Knowing, Teaching, and Learning History: National and International Perspectivesreviewed by Stephen J. Thornton — 2002
The editors of this volume—Peter N. Stearns, Peter Seixas,
and Sam Wineburg—are described as an historian, an historian
and teacher educator, and a cognitive psychologist, respectively.
These differing perspectives turn out to be important in how the
reader might react to this book. Thus, a brief review of this book
presents a conundrum.
The book is based on the proceedings of a conference and
contains chapters by 22 separate authors. Clearly space does not
permit reviewing all 22 chapters, the introduction, section
openers, and postlogue. But as even the editors themselves point
out, there are "some differences in emphasis" across the chapters
(p. 471). My admittedly imperfect solution to this conundrum is to
consider the collective impact of the volume, which I assume will
be of primary interest to most readers. Reference to individual
chapters will only be made to illustrate some broader concern.
This book is mainly about research on the study and teaching of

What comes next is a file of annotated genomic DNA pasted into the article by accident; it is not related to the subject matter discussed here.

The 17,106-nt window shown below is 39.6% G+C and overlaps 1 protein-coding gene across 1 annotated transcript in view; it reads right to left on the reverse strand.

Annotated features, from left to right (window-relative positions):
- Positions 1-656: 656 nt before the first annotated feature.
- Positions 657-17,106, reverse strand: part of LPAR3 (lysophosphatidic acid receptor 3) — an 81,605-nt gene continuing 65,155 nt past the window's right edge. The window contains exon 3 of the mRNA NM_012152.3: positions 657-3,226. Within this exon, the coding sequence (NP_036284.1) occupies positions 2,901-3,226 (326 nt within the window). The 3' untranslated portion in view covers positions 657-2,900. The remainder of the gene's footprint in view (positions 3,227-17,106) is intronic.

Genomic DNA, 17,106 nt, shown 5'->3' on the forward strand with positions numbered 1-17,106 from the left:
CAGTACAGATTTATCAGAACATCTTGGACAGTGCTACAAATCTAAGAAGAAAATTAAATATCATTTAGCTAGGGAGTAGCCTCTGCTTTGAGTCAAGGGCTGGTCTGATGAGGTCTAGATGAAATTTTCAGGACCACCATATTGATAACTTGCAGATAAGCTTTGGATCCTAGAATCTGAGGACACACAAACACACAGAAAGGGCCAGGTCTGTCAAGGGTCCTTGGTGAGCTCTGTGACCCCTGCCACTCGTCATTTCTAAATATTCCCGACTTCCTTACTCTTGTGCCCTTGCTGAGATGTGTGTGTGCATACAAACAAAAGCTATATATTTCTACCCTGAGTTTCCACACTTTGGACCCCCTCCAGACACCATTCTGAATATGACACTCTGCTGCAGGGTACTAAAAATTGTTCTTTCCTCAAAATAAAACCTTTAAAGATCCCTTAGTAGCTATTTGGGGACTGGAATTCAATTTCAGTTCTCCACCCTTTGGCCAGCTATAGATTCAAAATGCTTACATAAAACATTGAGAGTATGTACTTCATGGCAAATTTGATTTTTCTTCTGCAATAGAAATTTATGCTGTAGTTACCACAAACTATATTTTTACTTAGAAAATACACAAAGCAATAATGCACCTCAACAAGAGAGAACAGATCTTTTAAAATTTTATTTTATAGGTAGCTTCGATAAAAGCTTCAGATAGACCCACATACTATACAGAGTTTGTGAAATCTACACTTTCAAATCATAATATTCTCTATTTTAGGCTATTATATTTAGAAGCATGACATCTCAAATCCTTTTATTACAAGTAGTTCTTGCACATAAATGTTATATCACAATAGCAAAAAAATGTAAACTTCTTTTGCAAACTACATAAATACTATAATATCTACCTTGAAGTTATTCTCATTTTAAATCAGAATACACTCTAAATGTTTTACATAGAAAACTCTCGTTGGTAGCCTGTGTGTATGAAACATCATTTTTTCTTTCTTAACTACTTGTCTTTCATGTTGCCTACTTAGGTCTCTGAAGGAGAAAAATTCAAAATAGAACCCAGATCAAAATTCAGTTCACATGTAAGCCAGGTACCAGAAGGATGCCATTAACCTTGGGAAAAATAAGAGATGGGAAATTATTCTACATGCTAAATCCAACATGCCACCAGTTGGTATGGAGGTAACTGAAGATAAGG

history in schools and their ramifications for closely related
matters such... (preview truncated at 150 words.) Title:
Knowing, Teaching, and Learning History: National and International PerspectivesAuthor(s):
Peter N. Stearns, Sam Wineburg & Peter C. Seixas (Eds)
New York University Press, New YorkISBN:
2000Search for book at Amazon.com
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- Stephen Thornton
Stephen J. Thornton, Associate Professor of Social Studies and Education at Teachers College, Columbia University. His recent publications include “Subject Specific Teaching Methods,” in Subject-specific Instructional Methods and Activities, ed. Jere Brophy (Oxford: Elsevier Science, 2001) and “Legitimacy in the Social Studies Curriculum,” in Education Across a Century: The Centennial Volume, 100th Yearbook of the National Society for the Study of Education, Part I, ed. Lyn Corno (Chicago: University of Chicago Press, 2001).